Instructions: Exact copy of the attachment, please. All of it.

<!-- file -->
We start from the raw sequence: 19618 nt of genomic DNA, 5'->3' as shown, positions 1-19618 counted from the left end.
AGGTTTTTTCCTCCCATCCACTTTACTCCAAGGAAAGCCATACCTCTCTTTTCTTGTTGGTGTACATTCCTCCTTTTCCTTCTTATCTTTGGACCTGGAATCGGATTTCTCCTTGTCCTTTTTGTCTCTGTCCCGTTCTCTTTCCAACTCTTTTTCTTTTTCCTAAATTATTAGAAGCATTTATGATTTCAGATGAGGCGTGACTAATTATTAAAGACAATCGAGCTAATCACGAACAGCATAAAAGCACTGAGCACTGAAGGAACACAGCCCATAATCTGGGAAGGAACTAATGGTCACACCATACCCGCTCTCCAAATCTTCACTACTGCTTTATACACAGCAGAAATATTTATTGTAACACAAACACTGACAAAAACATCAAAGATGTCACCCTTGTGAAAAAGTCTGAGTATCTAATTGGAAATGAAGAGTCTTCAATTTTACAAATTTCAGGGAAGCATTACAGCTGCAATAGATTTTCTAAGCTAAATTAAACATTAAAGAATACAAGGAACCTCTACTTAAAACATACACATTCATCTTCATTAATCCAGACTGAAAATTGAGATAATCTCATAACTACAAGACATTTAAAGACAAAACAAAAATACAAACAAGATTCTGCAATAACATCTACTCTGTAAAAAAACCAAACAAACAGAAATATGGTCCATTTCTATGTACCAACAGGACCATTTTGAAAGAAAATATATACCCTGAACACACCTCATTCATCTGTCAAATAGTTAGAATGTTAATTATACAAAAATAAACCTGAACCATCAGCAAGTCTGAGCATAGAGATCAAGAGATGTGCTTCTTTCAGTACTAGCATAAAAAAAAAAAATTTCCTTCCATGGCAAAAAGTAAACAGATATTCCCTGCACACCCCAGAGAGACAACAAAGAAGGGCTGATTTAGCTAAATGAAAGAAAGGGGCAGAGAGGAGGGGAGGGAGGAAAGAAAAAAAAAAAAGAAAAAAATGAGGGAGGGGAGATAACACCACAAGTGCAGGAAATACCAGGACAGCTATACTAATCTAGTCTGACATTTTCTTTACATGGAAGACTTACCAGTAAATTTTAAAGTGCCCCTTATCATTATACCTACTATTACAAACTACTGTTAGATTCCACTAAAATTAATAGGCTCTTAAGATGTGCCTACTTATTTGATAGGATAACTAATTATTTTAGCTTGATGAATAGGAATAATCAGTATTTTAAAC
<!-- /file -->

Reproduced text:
We start from the raw sequence: 19618 nt of genomic DNA, 5'->3' as shown, positions 1-19618 counted from the left end.
AGGTTTTTTCCTCCCATCCACTTTACTCCAAGGAAAGCCATACCTCTCTTTTCTTGTTGGTGTACATTCCTCCTTTTCCTTCTTATCTTTGGACCTGGAATCGGATTTCTCCTTGTCCTTTTTGTCTCTGTCCCGTTCTCTTTCCAACTCTTTTTCTTTTTCCTAAATTATTAGAAGCATTTATGATTTCAGATGAGGCGTGACTAATTATTAAAGACAATCGAGCTAATCACGAACAGCATAAAAGCACTGAGCACTGAAGGAACACAGCCCATAATCTGGGAAGGAACTAATGGTCACACCATACCCGCTCTCCAAATCTTCACTACTGCTTTATACACAGCAGAAATATTTATTGTAACACAAACACTGACAAAAACATCAAAGATGTCACCCTTGTGAAAAAGTCTGAGTATCTAATTGGAAATGAAGAGTCTTCAATTTTACAAATTTCAGGGAAGCATTACAGCTGCAATAGATTTTCTAAGCTAAATTAAACATTAAAGAATACAAGGAACCTCTACTTAAAACATACACATTCATCTTCATTAATCCAGACTGAAAATTGAGATAATCTCATAACTACAAGACATTTAAAGACAAAACAAAAATACAAACAAGATTCTGCAATAACATCTACTCTGTAAAAAAACCAAACAAACAGAAATATGGTCCATTTCTATGTACCAACAGGACCATTTTGAAAGAAAATATATACCCTGAACACACCTCATTCATCTGTCAAATAGTTAGAATGTTAATTATACAAAAATAAACCTGAACCATCAGCAAGTCTGAGCATAGAGATCAAGAGATGTGCTTCTTTCAGTACTAGCATAAAAAAAAAAAATTTCCTTCCATGGCAAAAAGTAAACAGATATTCCCTGCACACCCCAGAGAGACAACAAAGAAGGGCTGATTTAGCTAAATGAAAGAAAGGGGCAGAGAGGAGGGGAGGGAGGAAAGAAAAAAAAAAAAGAAAAAAATGAGGGAGGGGAGATAACACCACAAGTGCAGGAAATACCAGGACAGCTATACTAATCTAGTCTGACATTTTCTTTACATGGAAGACTTACCAGTAAATTTTAAAGTGCCCCTTATCATTATACCTACTATTACAAACTACTGTTAGATTCCACTAAAATTAATAGGCTCTTAAGATGTGCCTACTTATTTGATAGGATAACTAATTATTTTAGCTTGATGAATAGGAATAATCAGTATTTTAAAC